Bench – Tyson Frizell: A jack of all trades across the forward pack, Frizell also made a NSW debut this season and did not look out of place. A powerful runner of the ball with an unorthodox style, his impact has been seen for the Dragons all season and at the Origin level. With many impressed by the way he carries himself and with his performances this season, he shapes as a very important player across the board in years to come. Rated highly by Dragons fans, they know how crucial it is for them to keep Frizell long-term and have very little bad things to say about the way he plays, as he has been one of their more consistent players in 2016.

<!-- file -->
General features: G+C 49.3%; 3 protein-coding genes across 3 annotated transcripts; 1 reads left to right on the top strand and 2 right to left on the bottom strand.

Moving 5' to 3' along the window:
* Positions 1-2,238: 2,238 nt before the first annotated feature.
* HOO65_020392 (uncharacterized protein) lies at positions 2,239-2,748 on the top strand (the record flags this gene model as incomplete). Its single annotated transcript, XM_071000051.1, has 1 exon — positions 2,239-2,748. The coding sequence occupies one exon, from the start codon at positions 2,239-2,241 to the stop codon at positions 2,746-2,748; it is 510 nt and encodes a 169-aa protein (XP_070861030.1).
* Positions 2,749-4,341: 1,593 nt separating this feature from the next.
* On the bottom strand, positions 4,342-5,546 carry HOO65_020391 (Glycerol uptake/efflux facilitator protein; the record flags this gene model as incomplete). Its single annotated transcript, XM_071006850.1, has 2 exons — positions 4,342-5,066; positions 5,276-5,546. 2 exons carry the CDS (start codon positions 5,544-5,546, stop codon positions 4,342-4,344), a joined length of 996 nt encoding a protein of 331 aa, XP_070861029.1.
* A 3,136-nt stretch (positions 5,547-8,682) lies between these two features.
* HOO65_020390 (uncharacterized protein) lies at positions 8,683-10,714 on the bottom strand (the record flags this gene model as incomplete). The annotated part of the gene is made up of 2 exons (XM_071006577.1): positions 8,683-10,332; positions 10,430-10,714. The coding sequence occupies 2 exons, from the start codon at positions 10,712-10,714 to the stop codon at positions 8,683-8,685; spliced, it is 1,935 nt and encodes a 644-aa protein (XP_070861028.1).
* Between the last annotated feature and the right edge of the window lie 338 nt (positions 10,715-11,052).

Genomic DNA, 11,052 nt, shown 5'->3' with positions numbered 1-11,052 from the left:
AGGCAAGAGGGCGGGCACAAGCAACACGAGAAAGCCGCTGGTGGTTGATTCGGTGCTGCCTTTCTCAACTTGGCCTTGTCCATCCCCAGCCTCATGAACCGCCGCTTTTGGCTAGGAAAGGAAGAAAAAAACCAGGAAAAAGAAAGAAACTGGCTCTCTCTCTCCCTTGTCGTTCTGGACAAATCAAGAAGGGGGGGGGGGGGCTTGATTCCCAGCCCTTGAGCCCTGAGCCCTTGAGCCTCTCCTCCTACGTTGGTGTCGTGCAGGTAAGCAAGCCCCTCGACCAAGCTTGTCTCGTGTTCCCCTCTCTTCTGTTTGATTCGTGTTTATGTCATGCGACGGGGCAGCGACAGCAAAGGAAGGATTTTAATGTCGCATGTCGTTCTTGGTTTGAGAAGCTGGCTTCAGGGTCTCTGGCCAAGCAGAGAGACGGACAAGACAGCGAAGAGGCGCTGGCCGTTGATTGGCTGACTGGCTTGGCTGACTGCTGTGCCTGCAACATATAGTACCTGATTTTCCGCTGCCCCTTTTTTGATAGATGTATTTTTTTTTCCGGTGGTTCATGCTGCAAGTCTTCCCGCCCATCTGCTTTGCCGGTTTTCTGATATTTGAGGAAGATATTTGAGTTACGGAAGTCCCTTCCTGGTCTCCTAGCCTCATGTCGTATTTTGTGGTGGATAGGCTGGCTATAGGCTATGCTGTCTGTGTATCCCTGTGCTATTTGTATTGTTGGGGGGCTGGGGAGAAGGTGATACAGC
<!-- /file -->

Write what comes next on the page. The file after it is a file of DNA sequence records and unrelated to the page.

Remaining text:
Bench – Trent Merrin: Already a handy player for the Dragons during his time there, the move West to Penrith has only seen Trent Merrin’s game move to a whole new level. Perhaps unlucky to have not played Origin this year, Merrin has been a consistent performer for the Panthers across the forward pack but most notably at lock, where he has led from the front consistently and helped set the tone for their charge to the finals. A hard ball-runner with a smart offload, Merrin’s work-rate is through the roof and even after just one year at the Panthers, he is already a fan favourite of many fans for that very reason. He shapes as perhaps the club’s most important forward in their finals campaign.